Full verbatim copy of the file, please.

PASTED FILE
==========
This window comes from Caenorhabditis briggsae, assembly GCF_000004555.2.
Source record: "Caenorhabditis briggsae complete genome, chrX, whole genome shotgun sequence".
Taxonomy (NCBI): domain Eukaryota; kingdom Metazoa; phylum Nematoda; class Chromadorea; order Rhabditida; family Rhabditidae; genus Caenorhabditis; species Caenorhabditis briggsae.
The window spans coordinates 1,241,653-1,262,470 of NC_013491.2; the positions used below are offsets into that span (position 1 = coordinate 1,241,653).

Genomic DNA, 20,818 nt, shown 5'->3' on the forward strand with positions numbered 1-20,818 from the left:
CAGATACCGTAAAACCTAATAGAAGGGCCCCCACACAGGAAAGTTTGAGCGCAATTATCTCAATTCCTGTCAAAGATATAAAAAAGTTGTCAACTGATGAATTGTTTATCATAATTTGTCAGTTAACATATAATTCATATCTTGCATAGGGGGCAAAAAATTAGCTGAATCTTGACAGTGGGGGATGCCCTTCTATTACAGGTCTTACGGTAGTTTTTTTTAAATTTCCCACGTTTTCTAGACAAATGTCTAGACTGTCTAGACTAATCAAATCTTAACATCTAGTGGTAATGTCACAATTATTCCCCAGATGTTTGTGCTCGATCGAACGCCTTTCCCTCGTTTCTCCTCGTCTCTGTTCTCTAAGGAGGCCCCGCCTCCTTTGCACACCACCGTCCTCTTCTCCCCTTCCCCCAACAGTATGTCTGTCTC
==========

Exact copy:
This window comes from Caenorhabditis briggsae, assembly GCF_000004555.2.
Source record: "Caenorhabditis briggsae complete genome, chrX, whole genome shotgun sequence".
Taxonomy (NCBI): domain Eukaryota; kingdom Metazoa; phylum Nematoda; class Chromadorea; order Rhabditida; family Rhabditidae; genus Caenorhabditis; species Caenorhabditis briggsae.
The window spans coordinates 1,241,653-1,262,470 of NC_013491.2; the positions used below are offsets into that span (position 1 = coordinate 1,241,653).

Genomic DNA, 20,818 nt, shown 5'->3' on the forward strand with positions numbered 1-20,818 from the left:
CAGATACCGTAAAACCTAATAGAAGGGCCCCCACACAGGAAAGTTTGAGCGCAATTATCTCAATTCCTGTCAAAGATATAAAAAAGTTGTCAACTGATGAATTGTTTATCATAATTTGTCAGTTAACATATAATTCATATCTTGCATAGGGGGCAAAAAATTAGCTGAATCTTGACAGTGGGGGATGCCCTTCTATTACAGGTCTTACGGTAGTTTTTTTTAAATTTCCCACGTTTTCTAGACAAATGTCTAGACTGTCTAGACTAATCAAATCTTAACATCTAGTGGTAATGTCACAATTATTCCCCAGATGTTTGTGCTCGATCGAACGCCTTTCCCTCGTTTCTCCTCGTCTCTGTTCTCTAAGGAGGCCCCGCCTCCTTTGCACACCACCGTCCTCTTCTCCCCTTCCCCCAACAGTATGTCTGTCTC